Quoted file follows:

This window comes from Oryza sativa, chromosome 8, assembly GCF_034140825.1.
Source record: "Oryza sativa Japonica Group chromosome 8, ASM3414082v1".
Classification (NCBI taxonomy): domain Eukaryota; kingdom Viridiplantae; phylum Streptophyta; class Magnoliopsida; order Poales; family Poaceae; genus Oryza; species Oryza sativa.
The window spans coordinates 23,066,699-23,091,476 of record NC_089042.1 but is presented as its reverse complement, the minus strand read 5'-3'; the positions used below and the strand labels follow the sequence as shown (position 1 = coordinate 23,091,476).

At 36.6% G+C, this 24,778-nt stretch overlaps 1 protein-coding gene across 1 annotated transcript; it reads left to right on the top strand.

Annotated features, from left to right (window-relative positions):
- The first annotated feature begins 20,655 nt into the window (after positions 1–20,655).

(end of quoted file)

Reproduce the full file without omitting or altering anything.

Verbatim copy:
This window comes from Oryza sativa, chromosome 8, assembly GCF_034140825.1.
Source record: "Oryza sativa Japonica Group chromosome 8, ASM3414082v1".
Classification (NCBI taxonomy): domain Eukaryota; kingdom Viridiplantae; phylum Streptophyta; class Magnoliopsida; order Poales; family Poaceae; genus Oryza; species Oryza sativa.
The window spans coordinates 23,066,699-23,091,476 of record NC_089042.1 but is presented as its reverse complement, the minus strand read 5'-3'; the positions used below and the strand labels follow the sequence as shown (position 1 = coordinate 23,091,476).

At 36.6% G+C, this 24,778-nt stretch overlaps 1 protein-coding gene across 1 annotated transcript; it reads left to right on the top strand.

Annotated features, from left to right (window-relative positions):
- The first annotated feature begins 20,655 nt into the window (after positions 1–20,655).